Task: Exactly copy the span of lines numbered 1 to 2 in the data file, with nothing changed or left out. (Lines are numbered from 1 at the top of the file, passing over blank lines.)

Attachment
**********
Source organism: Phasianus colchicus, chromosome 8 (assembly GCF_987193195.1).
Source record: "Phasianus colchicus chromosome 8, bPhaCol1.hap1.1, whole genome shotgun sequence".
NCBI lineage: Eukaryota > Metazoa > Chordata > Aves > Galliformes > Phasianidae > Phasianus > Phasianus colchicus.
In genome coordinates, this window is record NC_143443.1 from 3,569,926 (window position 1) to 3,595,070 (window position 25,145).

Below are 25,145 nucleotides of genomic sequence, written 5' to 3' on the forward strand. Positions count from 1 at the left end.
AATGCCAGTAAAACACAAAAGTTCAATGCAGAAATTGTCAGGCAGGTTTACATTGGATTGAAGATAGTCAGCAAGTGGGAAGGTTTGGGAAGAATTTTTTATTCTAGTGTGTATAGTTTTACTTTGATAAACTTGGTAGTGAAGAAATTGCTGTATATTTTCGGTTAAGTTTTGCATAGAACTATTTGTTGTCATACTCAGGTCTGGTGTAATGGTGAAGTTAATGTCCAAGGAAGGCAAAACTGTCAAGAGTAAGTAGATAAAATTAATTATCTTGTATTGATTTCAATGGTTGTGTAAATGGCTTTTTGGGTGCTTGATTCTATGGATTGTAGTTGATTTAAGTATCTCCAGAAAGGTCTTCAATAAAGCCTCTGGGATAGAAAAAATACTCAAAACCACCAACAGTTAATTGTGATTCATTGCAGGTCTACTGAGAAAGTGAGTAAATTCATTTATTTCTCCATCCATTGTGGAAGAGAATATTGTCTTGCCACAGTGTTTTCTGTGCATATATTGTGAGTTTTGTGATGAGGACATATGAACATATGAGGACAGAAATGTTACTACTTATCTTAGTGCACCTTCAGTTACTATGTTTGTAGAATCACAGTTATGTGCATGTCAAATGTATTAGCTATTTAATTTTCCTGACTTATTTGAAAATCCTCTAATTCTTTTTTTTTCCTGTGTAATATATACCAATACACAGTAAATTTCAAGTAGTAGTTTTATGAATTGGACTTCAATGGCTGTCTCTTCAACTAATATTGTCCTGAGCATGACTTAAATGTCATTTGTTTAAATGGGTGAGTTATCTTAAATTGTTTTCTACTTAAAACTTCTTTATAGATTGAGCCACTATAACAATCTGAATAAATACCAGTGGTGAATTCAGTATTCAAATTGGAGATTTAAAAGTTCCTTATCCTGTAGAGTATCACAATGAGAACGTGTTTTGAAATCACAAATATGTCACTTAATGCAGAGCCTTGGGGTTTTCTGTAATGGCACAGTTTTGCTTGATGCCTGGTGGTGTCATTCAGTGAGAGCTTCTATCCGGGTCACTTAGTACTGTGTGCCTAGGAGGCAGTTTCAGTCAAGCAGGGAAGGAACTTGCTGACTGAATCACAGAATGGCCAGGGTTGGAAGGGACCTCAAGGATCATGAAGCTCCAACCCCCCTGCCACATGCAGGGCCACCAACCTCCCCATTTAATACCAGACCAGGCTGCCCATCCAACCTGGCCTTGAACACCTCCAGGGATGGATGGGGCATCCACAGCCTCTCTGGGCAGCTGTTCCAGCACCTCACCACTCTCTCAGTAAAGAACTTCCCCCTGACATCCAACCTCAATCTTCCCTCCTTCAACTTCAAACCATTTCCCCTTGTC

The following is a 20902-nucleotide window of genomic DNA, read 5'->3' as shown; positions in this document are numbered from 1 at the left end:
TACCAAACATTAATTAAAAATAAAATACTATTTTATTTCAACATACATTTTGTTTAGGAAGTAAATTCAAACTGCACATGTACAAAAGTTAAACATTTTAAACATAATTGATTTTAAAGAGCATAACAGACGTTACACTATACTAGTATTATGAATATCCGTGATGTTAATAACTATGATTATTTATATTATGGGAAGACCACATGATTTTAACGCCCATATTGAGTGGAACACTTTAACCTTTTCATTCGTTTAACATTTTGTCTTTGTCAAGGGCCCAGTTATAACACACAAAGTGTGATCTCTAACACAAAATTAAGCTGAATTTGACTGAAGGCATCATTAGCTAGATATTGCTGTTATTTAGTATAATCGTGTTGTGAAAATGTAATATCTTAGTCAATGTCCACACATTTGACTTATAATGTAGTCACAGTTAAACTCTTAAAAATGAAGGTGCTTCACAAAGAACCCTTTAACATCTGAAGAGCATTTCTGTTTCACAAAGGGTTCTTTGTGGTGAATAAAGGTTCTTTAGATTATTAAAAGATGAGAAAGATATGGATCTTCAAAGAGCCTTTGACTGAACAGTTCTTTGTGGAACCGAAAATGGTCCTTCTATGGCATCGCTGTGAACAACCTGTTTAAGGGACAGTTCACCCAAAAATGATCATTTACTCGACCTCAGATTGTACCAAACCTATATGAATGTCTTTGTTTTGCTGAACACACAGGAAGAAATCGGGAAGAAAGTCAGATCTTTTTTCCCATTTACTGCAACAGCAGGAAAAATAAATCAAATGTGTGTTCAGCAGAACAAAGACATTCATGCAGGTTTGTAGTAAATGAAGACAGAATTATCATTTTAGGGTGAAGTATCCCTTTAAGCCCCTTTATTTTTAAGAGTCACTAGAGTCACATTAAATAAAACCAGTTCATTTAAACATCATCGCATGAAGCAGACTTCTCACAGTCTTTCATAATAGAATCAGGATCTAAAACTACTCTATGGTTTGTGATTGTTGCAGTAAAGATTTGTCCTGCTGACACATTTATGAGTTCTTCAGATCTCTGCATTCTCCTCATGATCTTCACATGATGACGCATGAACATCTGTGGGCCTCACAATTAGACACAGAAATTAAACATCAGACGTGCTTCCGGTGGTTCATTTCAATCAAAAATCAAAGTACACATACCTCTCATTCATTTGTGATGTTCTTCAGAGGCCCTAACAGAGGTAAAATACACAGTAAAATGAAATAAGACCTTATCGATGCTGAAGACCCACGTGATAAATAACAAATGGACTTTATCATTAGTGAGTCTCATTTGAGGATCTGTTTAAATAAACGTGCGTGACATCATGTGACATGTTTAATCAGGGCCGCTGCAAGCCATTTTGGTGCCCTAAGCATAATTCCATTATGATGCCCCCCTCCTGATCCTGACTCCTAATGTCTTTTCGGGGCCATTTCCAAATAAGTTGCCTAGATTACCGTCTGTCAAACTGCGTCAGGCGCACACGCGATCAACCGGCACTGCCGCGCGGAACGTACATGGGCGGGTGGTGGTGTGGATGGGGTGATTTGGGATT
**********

Source organism: Phasianus colchicus, chromosome 8 (assembly GCF_987193195.1).
Source record: "Phasianus colchicus chromosome 8, bPhaCol1.hap1.1, whole genome shotgun sequence".